Final test for Ravens' class of '97 Young team looks to build for next year, show playoff potential

Rookies again on hot seat

Esiason gives Bengals new, old dimension

December 21, 1997|By Mike Preston | Mike Preston,SUN STAFF

CINCINNATI -- The apprenticeship ends for a lot of the Ravens today when they play the Cincinnati Bengals in the 1997 season finale at Cinergy Field.

The Ravens (6-8-1) have one of the youngest teams in the NFL, but the team is expected to grow into a playoff contender by the start of the 1998 season when they move into a new stadium at Camden Yards.

"I think the expectations should be the playoffs, there's no question about that," said coach Ted Marchibroda, who is completing his second year with the Ravens.

"With Jacksonville, we've lost four games by a total of 10 points in two years," he said. "So we're close to Jacksonville, and we beat Pittsburgh one out of four. We will have a ballclub that I think will be much better."

The Ravens won't have their internal review of the season until Jan. 19, but it's apparent that the team has needs at cornerback, fullback, running back and left guard.

After the season, the Ravens will shed some $7 million in cap money tied to such former players as Andre Rison, Leroy Hoard and Pepper Johnson.

It won't be surprising if the Ravens trade first- and second-round draft picks to possibly move up in the top four of the draft and select either Tennessee quarterback Peyton Manning or Michigan cornerback Charles Woodson.

Last year was not a great draft for second-round picks. The Ravens are one of the few to have second-round picks in their starting lineup.

"Guys like [safeties Ralph] Staten and [Kim] Herring are still learning. They could be a year away or a few years away," Marchibroda said. "But you have to play them and see if they do well. Three games won't put those kids in the Pro Bowl, but our kids have performed as well as anybody's."

Today's game against the Bengals matches teams that have won their past two games.

The Bengals (6-9) have been on a roll with veteran Boomer Esiason, who is the hottest quarterback in the league, having led the Bengals to a 3-1 mark in the past four weeks.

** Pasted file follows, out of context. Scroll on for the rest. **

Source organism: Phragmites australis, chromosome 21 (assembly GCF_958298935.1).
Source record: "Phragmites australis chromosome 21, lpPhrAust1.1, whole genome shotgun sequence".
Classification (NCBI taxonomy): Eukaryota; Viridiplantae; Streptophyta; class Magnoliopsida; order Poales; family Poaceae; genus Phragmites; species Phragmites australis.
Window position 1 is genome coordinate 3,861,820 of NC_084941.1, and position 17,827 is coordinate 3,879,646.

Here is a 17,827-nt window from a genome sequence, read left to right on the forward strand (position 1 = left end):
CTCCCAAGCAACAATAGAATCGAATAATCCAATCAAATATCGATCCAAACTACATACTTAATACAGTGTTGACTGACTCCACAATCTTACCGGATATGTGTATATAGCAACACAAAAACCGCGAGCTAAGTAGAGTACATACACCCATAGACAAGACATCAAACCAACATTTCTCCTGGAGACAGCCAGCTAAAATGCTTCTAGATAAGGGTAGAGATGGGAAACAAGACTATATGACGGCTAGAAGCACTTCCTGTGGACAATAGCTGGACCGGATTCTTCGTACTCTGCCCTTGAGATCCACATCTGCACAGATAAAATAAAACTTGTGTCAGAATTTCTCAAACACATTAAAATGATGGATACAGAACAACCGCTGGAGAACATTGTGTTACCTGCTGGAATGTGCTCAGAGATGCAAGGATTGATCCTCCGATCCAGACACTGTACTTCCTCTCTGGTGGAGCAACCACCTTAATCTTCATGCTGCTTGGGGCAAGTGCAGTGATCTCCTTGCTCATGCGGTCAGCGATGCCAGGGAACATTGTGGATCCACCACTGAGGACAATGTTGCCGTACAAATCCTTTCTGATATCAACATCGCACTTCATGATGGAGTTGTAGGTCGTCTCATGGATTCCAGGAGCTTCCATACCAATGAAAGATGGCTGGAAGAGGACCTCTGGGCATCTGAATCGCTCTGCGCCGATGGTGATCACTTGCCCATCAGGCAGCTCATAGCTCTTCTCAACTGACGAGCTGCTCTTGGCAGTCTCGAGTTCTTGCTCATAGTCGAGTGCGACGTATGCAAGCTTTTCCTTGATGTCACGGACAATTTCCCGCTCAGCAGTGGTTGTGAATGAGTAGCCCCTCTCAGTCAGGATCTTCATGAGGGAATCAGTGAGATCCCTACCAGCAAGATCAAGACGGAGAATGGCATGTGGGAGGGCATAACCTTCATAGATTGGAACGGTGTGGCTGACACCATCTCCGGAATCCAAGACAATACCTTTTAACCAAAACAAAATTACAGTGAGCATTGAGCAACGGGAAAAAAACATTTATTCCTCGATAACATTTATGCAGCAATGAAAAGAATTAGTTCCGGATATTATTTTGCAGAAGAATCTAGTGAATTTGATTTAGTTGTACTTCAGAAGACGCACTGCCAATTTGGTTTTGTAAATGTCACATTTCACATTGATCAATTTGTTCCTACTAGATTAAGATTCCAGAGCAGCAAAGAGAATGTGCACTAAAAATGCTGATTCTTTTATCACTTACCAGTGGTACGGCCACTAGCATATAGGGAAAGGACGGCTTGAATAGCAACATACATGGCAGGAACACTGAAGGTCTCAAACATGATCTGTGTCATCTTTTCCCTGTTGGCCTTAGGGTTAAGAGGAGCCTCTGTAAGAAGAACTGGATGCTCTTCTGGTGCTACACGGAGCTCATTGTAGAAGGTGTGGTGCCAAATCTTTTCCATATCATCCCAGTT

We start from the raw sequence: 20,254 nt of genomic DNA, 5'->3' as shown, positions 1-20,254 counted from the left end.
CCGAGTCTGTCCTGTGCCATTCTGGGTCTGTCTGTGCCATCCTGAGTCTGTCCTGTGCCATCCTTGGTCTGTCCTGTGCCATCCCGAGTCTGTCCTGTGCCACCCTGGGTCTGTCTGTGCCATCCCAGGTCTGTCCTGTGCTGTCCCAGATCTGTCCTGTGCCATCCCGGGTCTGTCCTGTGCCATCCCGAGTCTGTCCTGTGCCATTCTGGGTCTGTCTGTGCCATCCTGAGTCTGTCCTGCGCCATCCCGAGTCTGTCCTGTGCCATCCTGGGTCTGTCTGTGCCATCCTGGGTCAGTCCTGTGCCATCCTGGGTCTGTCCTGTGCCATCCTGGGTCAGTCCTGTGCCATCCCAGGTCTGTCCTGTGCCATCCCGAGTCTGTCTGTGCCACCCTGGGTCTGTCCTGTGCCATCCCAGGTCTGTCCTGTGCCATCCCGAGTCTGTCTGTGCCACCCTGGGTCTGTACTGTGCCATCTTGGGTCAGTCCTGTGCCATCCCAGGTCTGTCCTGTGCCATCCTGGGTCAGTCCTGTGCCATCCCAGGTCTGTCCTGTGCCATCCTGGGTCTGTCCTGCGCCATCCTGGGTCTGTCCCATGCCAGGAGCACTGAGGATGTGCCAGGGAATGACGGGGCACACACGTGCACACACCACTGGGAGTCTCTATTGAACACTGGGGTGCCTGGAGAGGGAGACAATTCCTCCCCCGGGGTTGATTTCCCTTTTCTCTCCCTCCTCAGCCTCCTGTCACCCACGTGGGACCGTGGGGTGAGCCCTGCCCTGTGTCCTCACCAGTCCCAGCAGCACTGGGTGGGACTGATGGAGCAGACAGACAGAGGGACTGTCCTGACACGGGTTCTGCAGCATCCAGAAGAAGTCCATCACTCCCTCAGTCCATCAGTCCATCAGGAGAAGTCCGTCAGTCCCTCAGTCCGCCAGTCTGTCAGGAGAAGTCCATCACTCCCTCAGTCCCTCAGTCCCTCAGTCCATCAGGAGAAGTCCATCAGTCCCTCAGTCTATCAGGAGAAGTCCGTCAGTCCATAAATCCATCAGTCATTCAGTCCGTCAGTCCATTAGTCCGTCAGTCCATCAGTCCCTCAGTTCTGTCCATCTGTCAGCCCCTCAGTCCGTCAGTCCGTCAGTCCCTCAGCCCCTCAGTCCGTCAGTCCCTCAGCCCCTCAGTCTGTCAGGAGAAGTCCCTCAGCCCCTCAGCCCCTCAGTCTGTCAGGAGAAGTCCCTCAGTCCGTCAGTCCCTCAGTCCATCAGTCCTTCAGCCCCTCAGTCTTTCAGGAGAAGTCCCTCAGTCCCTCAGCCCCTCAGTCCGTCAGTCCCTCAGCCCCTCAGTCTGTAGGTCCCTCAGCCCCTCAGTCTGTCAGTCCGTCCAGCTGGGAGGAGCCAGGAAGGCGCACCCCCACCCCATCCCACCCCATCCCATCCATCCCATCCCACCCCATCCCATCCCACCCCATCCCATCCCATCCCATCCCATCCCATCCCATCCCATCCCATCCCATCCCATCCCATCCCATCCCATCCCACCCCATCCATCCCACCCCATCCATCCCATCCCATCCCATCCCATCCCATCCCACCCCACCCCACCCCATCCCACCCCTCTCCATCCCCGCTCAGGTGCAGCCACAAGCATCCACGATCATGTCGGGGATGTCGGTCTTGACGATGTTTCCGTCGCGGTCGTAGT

Bengals coach Bruce Coslet changed quarterbacks after Cincinnati was eliminated from contention because he wanted Jeff Blake to watch from the sideline and relax.

Instead, Esiason has turned up the heat and jeopardized Blake's standing as the team's quarterback of the future.

With Blake starting in Baltimore in the second week of the season, Cincinnati managed only 10 points and was shut out in the second half as the Ravens won, 23-10. With Esiason running the show, Cincinnati has topped 30 points for the past four games, a franchise first.

"They look a lot better," Ravens linebacker Peter Boulware said. "They're running the ball with a lot more confidence. Their line is coming off a lot harder. They have a quarterback in the pocket and he's just completing passes. It looks like a totally different offense. From watching film, it looks like they're going to be hard to stop."

Coslet said: "Boomer has always been a good field general. But he has never been more accurate than he is now."

The Ravens also have to find a way to slow receiver Darnay Scott and tight end Tony McGee, who have 81 combined receptions. Second-year safeties Herring and Staten and second-year cornerback DeRon Jenkins give the Ravens a young secondary.

"I think the rooks will be all right," Herring said. "We have played well lately. We have to be aware of Cincinnati's passing game, especially all the crossing routes they run."

The Ravens will need pressure on the immobile Esiason, and that may be difficult because three of their four starting defensive linemen, ends Michael McCrary (knee) and Rob Burnett (ankle) and defensive tackle Tony Siragusa (fractured hand), have been slowed by injuries.

Burnett is not likely to play. Game-time decisions will be made on McCrary and Siragusa.

On offense, the Ravens will start third-year quarterback Eric Zeier for the third consecutive game. Zeier has produced two wins while replacing Vinny Testaverde, including a 21-19 victory last Sunday over the Tennessee Oilers that featured a career-high three touchdown passes.

If Zeier plays well, then the Ravens have to open the quarterback job heading into training camp next July.

"This keeps my options open for next season," Marchibroda said.

If history is a guide, the Bengals will be hard to beat. The only thing at stake is last place -- the loser finishes at the bottom of the AFC Central.

The Bengals play their best in meaningless games.

Even though Cincinnati has not had a winning record since 1990, the Bengals have become expert at finishing a losing season with a win. Cincinnati has won its final home game in eight of the past nine seasons.

"They are tough to beat at home, especially in the winter," punter Greg Montgomery said. "If we go up there without our heads being screwed on tight, we'll have them handed to us before we leave."

Pub Date: 12/21/97

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